By Diana Tonnessen
Facilities commonly used to reduce rates of drug addiction in Asia are ineffective, with the relapse rates of the detainees more than six times that of patients at voluntary treatment centers in the region, according to a study by a University of Florida researcher.
Compulsory drug detention centers, or CDDCs, were introduced in Malaysia in 1978 in response to a heroin epidemic. Yearly in Asia, more than 600,000 people are detained in CDDCs. Because the centers essentially provide no evidence-based addiction treatment, and because of documented human rights abuses in these centers, many international agencies, including the United Nations, have called for their closure.
Martin Wegman, an NIH Ruth L. Kirschstein National Research Service Award recipient and M.D.-Ph.D. candidate at UF, is the lead author of the first study to demonstrate that the CDDCs are ineffective in the treatment of opioid addiction. The findings were published in December in The Lancet Global Health, published by the British medical journal
“This study is the first to examine the risk of relapse from compulsory centers and concludes that they have no role in the treatment of opioid addiction,’’ The Lancet Global Health said in a news release. “It strongly supports international calls for all countries to eliminate compulsory drug detention centers and scale up evidence-based treatments such as methadone in voluntary community treatment settings.”
The article was based on research Wegman conducted in Malaysia, along with Yale University professor Frederick Altice, M.D., and Adeeba Kamarulzaman, M.D., the dean of the University of Malaya Medical School in Kuala Lumpur. Wegman’s research in Malaysia was funded by a Doris Duke Charitable Foundation International Clinical Research Fellowship.
Wegman has focused his research broadly on understanding the impacts of programs and policies targeting marginalized populations. His dissertation examines changes in Medicaid health care delivery for persons with both mental and physical illness, in collaboration with Betsy Shenkman, Ph.D., chair of the department of Health Outcomes & Policy at the UF College of Medicine and director of the Institute for Child Health Policy.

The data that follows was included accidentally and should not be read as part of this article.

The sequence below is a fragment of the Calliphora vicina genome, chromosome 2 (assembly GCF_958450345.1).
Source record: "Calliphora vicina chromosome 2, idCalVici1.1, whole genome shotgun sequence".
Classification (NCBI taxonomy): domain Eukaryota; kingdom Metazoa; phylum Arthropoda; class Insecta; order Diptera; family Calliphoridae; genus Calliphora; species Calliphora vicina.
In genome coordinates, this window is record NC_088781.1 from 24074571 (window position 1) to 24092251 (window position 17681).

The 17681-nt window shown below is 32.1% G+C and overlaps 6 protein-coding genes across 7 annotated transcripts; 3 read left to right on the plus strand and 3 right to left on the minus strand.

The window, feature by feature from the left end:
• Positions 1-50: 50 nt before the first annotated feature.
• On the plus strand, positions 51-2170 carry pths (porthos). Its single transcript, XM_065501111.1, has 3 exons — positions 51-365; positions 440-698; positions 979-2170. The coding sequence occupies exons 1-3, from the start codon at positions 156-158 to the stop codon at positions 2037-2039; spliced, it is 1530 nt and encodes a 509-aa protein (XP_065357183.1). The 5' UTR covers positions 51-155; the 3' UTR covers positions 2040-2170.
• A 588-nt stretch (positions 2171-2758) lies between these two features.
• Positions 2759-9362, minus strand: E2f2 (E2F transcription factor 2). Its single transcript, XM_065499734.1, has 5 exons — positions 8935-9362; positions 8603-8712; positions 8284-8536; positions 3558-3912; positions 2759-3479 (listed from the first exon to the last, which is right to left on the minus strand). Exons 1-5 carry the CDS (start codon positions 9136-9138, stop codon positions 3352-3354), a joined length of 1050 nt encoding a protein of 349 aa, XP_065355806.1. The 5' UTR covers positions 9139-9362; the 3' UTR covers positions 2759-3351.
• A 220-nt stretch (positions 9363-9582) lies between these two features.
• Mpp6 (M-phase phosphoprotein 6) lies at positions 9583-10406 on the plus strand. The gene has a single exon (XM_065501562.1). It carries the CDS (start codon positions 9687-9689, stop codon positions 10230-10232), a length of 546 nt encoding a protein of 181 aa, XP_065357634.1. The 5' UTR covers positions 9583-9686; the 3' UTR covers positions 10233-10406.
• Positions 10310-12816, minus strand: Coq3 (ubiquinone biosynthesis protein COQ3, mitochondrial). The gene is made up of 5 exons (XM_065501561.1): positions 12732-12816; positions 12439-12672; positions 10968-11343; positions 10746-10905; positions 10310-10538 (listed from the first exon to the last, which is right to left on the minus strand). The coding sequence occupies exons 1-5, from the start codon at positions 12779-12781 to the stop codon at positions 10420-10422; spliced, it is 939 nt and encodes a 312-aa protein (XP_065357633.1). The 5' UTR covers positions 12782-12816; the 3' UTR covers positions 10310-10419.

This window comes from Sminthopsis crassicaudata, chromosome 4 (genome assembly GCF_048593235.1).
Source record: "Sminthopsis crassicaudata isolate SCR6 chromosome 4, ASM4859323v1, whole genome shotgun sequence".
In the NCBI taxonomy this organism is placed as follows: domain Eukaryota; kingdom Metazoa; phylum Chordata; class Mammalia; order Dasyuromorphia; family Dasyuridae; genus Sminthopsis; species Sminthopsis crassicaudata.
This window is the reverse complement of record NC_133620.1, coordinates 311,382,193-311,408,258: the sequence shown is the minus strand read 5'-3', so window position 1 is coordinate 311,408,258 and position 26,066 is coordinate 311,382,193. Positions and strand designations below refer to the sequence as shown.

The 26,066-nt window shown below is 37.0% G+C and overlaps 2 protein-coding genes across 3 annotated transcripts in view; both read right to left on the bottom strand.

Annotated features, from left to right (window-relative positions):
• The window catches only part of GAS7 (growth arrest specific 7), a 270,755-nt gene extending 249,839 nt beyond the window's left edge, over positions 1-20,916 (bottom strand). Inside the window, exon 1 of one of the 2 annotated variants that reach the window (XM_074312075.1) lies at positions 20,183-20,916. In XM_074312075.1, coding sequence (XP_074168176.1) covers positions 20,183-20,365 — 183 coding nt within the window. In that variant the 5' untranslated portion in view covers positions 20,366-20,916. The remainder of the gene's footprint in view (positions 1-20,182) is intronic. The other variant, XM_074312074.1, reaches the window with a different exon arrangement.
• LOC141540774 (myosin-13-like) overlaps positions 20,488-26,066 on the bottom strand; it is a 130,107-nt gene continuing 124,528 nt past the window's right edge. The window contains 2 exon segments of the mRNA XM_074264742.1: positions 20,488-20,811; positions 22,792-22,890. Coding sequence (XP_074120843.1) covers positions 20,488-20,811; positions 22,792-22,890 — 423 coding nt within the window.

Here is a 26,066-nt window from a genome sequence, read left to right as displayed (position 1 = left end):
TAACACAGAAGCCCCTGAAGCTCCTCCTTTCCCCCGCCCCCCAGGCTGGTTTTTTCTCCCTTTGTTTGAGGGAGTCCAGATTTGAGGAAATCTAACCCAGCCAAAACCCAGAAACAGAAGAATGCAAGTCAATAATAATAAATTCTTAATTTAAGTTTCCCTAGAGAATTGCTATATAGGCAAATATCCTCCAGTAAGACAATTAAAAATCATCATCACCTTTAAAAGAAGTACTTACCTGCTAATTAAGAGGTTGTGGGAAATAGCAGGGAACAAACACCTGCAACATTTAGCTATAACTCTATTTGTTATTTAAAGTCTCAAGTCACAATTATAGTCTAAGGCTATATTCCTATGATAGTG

In the study, Wegman and his colleagues compared the drug rehabilitation outcomes of patients in two types of government-supported programs: compulsory drug detention centers and voluntary drug treatment centers. Services at the detention facilities consist of compulsory abstinence, forced work and athletic drills. The voluntary drug treatment centers provide methadone maintenance therapy on a voluntary inpatient basis.
From August 2012 to September 2014, the researchers used urine tests to screen 168 detainees at CDDCs and 113 inpatients at voluntary treatment centers immediately upon their release and again at one month, three months, six months, nine months and 12 months after their release. They compared relapse rates of 89 individuals from CDDCs and 95 individuals from voluntary treatment centers and found that those who had participated in the voluntary program were significantly more likely to remain drug-free than those who had been confined.
One month after their release, 90 percent of those from voluntary centers were drug-free, compared with 51 percent of those from CDDCs. After six months, 69 percent of individuals from voluntary centers remained drug-free, compared to 19 percent of those from CDDCs.
In a linked comment to the Lancet Global Health study, Gino Vumbaca from Harm Reduction Australia wrote, “Evidence on the effectiveness of compulsory and voluntary drug dependence treatment in the Asian region has been scarce, and this study is a much-needed addition to the evidence base that is required to inform policy making. The study provides solid evidence in support of an urgent need to expand availability of and access to evidence-based voluntary drug dependence treatment approaches to all who are affected by drug dependence.”
Wegman said that although the recent study was observational, it provides clear evidence that CDDCs are ineffective.
“Publishing in The Lancet Global Health underscores the rigor and importance of this work, which we hope will translate into a reformulation of regional drug policy for the benefit of all members of society,” said Wegman. “Thanks to my Malaysian colleagues, the findings from this study are already beginning to reach key Malaysian drug policy makers.”